If you have symptoms like nasal discharge and congestion that hang around longer than 10 days, chances are you’ve developed a sinus infection. Laura Ispas, MD, of Allergy Asthma & Immunology Institute has years of experience targeting the underlying cause of sinus infections, which often develop due to allergies, then helping patients get relief from their symptoms. Don’t keep suffering from ongoing sinus infections. Call the office in Leesburg, Virginia, or book an appointment online.
You have four pairs of sinuses, which are air-filled spaces found in the bones of your face along your nose. Each sinus is lined with membranes that produce mucus. Normally, this mucus flows through a small opening and into your nose.
A sinus infection (sinusitis) develops when the membranes inside the sinus become inflamed and swollen. When that happens, mucus gets trapped inside the sinus and an infection develops.
There are two primary causes of sinus infections:
Allergies, such as hay fever, often cause sinus infections. Seasonal allergies are typically triggered by tree pollen in the spring, grass pollen in the summer, and ragweed in the fall. If you suffer from year-round sinus infections, it may be due to mold, dust mite, or pet dander allergies.
The same virus that’s responsible for the common cold also causes sinus infections. Less often, sinusitis may arise from a bacterial infection.
Viral sinusitis usually clears up within 10 days, while bacterial infections either don’t improve in 10 days, or they worsen after you start feeling better.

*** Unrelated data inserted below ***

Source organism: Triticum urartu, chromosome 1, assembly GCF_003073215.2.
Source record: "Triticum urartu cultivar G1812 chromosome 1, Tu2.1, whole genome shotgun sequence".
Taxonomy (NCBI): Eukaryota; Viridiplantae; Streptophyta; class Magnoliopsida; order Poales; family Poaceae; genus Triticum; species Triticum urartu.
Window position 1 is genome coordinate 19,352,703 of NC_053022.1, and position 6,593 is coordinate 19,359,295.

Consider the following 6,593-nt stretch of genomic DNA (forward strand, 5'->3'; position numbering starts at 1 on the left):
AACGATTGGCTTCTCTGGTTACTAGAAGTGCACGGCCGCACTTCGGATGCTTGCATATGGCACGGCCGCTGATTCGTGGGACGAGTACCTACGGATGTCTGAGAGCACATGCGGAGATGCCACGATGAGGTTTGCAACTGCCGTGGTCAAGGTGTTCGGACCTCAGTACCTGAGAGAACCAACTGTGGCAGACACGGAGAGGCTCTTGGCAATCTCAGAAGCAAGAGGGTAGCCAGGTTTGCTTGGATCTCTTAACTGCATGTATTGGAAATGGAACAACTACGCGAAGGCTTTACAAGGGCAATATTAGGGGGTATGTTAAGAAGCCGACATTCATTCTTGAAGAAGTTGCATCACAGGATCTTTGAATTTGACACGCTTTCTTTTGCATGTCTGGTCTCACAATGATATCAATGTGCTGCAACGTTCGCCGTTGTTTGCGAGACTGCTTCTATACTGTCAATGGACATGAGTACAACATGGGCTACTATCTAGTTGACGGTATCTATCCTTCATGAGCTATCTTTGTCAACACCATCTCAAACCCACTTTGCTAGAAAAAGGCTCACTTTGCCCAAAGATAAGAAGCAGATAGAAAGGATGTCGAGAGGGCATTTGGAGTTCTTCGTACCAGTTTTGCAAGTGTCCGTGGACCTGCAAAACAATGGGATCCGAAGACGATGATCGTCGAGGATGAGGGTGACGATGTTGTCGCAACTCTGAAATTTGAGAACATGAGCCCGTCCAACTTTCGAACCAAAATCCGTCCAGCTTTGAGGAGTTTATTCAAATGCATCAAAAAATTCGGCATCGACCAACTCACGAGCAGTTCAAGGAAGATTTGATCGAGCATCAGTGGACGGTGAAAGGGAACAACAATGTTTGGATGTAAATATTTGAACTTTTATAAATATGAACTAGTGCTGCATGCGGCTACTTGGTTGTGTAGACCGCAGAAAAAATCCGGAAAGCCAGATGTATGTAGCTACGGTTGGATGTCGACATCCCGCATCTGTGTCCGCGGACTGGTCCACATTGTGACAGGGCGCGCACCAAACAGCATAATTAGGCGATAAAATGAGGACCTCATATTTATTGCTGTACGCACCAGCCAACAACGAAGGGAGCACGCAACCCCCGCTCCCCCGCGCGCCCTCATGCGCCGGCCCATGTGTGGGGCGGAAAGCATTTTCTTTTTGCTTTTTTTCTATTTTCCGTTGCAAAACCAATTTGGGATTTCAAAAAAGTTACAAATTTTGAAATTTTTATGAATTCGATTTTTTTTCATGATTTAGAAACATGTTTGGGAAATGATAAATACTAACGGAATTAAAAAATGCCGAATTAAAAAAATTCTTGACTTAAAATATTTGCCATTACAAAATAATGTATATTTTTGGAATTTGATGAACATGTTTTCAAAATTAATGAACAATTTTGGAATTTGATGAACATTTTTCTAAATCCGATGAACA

An acute sinus infection is caused by a viral or bacterial infection that lasts less than four weeks. If your symptoms last 12 weeks or longer, you’ve developed a chronic sinus infection.
Chronic sinus infections are different because they’re caused by ongoing inflammation instead of a viral or bacterial infection. However, chronic sinusitis makes you vulnerable to developing bacterial infections that temporarily worsen your chronic symptoms.
Recurrent sinus infections occur when you have several bouts of acute sinusitis. You may have four or more acute sinus infections over the course of a year, but if your symptoms clear up between each one, you have recurrent sinusitis.
Sinusitis causes symptoms such as:
Allergic sinusitis may also be accompanied by sneezing, a runny nose, and an itchy nose or eyes.
Dr. Ispas develops a treatment plan based on the cause and type of sinus infection. If your sinus infection is due to allergies, she may run skin tests to identify your specific allergens, then recommend treatment, such as allergy shots and ways to avoid your allergens.
If you suffer from an ongoing sinus infection, call Allergy Asthma & Immunology Institute or book an appointment online.